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Diarrhea means the passage of an increased number of loose, watery stools. Most diarrhea in childhood (or adulthood, for that matter) is a gastroenteritis caused by viral infections. No amount of antibiotics will help - in fact, inappropriate antibiotics usually make things worse.
Diarrhea is the body's way of getting rid of noxious things in the GI tract. Thus just letting it run its course without interfering with medications to stop the diarrhea is good medicine. That's why your doctor may be reluctant to prescribe anti-diarrheal medications.
Diet management is the cornerstone of well, diarrhea management. Doctors used to recommend much more restrictive diets for children with diarrhea until it was noticed that in countries where the doctors recommended early feeding of milk and solids the kids got better faster. Oops. So now we tell you to resume solids and milk pretty soon - as soon as the child can tolerate them.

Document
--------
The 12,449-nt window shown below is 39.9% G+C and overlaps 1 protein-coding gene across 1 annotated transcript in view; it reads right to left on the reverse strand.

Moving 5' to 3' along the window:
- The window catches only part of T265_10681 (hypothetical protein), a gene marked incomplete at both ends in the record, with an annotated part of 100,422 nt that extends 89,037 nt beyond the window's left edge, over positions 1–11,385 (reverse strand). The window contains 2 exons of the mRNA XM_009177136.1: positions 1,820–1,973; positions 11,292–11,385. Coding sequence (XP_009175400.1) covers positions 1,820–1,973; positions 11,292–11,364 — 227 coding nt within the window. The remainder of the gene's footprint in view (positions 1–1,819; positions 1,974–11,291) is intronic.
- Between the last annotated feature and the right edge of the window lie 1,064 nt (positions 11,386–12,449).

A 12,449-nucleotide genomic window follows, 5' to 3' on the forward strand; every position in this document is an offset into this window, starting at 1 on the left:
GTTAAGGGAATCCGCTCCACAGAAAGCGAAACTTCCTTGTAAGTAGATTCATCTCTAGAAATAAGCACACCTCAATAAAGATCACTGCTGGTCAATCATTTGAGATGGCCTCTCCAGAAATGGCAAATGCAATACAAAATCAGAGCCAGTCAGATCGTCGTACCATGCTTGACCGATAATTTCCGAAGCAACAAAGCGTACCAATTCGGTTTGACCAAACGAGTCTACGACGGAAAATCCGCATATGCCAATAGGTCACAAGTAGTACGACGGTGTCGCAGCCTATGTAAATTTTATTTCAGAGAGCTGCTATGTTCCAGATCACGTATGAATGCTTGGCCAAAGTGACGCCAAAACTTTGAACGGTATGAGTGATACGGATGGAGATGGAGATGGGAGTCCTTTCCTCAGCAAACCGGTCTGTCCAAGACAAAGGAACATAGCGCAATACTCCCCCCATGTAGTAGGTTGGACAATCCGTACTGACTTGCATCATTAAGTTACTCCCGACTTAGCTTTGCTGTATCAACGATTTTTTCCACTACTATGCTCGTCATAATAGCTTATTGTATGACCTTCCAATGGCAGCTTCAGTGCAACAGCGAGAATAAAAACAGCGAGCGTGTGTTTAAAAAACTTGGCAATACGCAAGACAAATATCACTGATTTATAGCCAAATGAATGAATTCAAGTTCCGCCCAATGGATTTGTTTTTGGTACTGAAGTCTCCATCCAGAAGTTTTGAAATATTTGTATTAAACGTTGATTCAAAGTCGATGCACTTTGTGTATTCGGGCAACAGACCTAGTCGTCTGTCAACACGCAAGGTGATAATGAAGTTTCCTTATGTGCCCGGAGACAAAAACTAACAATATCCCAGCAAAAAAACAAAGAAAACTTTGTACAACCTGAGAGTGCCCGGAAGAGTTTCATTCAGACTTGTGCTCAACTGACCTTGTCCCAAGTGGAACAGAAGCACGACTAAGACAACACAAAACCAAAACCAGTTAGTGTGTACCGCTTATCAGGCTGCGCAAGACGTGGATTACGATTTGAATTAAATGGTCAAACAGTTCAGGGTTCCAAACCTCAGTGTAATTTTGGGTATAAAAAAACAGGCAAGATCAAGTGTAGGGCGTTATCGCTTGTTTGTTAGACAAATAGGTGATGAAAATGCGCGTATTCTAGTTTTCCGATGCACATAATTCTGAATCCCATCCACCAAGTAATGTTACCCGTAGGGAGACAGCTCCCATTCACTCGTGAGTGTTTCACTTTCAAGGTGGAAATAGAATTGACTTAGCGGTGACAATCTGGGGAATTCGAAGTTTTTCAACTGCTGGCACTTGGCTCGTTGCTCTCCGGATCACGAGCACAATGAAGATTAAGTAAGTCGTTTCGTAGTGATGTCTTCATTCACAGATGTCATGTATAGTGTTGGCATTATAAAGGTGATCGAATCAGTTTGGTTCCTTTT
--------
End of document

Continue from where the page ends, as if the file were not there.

If there is vomiting at first, start your therapy with frequent sips - and I do mean frequent (every few minutes) and I do mean sips (a teaspoon or so at a time) - of rehydrating solution: Pedialyte®, Infalyte®, Ricelyte® or some generic fluid - they all work well. Watch for dehydration. Avoid using Gatorade® or similar sweat-replacement fluids for diarrhea - your child has diarrhea, not excessive sweat. The needs are completely different, and you could worsen your child's condition. Restart solids and milk when the vomiting phase is over.
In general, if your child seems to be doing OK, he or she probably is. This means that the playful child with diarrhea is OK. Expect it to last from a couple of days to a week or more. Contact your doctor right away if there is blood in the stool, fever 102F or more, or severe abdominal cramps. If diarrhea lasts longer than ten days or so, especially if there is anything odd about it, like a fishy smell (giardia) makes me prone to get some stool lab tests to check for something treatable.